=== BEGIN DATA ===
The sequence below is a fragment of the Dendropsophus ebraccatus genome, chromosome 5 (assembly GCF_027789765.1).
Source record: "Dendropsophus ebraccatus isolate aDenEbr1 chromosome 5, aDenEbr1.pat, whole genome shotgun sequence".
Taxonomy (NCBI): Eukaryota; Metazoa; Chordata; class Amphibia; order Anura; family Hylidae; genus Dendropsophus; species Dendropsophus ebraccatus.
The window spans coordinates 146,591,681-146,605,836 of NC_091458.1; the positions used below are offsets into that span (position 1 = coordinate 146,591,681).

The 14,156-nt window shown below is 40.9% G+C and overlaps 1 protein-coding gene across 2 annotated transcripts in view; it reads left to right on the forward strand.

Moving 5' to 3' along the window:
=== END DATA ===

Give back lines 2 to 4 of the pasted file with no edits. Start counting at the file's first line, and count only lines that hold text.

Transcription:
Source record: "Dendropsophus ebraccatus isolate aDenEbr1 chromosome 5, aDenEbr1.pat, whole genome shotgun sequence".
Taxonomy (NCBI): Eukaryota; Metazoa; Chordata; class Amphibia; order Anura; family Hylidae; genus Dendropsophus; species Dendropsophus ebraccatus.
The window spans coordinates 146,591,681-146,605,836 of NC_091458.1; the positions used below are offsets into that span (position 1 = coordinate 146,591,681).